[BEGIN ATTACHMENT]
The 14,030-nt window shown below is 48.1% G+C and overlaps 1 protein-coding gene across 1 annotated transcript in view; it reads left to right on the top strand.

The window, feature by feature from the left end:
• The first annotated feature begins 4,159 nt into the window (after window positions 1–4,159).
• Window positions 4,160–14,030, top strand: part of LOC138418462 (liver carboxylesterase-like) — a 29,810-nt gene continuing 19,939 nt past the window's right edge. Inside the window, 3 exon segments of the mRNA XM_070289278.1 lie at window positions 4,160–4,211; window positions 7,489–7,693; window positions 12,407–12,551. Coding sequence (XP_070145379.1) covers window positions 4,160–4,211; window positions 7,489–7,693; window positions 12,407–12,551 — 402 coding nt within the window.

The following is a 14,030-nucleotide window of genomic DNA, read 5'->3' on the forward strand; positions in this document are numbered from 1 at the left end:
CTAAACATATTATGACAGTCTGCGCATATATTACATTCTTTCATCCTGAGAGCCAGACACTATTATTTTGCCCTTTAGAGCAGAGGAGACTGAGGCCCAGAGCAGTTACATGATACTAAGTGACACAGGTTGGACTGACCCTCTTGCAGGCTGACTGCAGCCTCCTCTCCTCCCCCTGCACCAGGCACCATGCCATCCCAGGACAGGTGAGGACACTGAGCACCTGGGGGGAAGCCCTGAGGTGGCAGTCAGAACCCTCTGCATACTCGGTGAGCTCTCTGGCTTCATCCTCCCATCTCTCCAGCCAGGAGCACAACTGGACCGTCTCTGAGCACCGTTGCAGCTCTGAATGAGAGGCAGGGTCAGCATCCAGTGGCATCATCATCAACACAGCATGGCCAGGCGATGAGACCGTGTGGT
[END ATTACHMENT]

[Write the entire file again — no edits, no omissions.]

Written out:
The 14,030-nt window shown below is 48.1% G+C and overlaps 1 protein-coding gene across 1 annotated transcript in view; it reads left to right on the top strand.

The window, feature by feature from the left end:
• The first annotated feature begins 4,159 nt into the window (after window positions 1–4,159).
• Window positions 4,160–14,030, top strand: part of LOC138418462 (liver carboxylesterase-like) — a 29,810-nt gene continuing 19,939 nt past the window's right edge. Inside the window, 3 exon segments of the mRNA XM_070289278.1 lie at window positions 4,160–4,211; window positions 7,489–7,693; window positions 12,407–12,551. Coding sequence (XP_070145379.1) covers window positions 4,160–4,211; window positions 7,489–7,693; window positions 12,407–12,551 — 402 coding nt within the window.

The following is a 14,030-nucleotide window of genomic DNA, read 5'->3' on the forward strand; positions in this document are numbered from 1 at the left end:
CTAAACATATTATGACAGTCTGCGCATATATTACATTCTTTCATCCTGAGAGCCAGACACTATTATTTTGCCCTTTAGAGCAGAGGAGACTGAGGCCCAGAGCAGTTACATGATACTAAGTGACACAGGTTGGACTGACCCTCTTGCAGGCTGACTGCAGCCTCCTCTCCTCCCCCTGCACCAGGCACCATGCCATCCCAGGACAGGTGAGGACACTGAGCACCTGGGGGGAAGCCCTGAGGTGGCAGTCAGAACCCTCTGCATACTCGGTGAGCTCTCTGGCTTCATCCTCCCATCTCTCCAGCCAGGAGCACAACTGGACCGTCTCTGAGCACCGTTGCAGCTCTGAATGAGAGGCAGGGTCAGCATCCAGTGGCATCATCATCAACACAGCATGGCCAGGCGATGAGACCGTGTGGT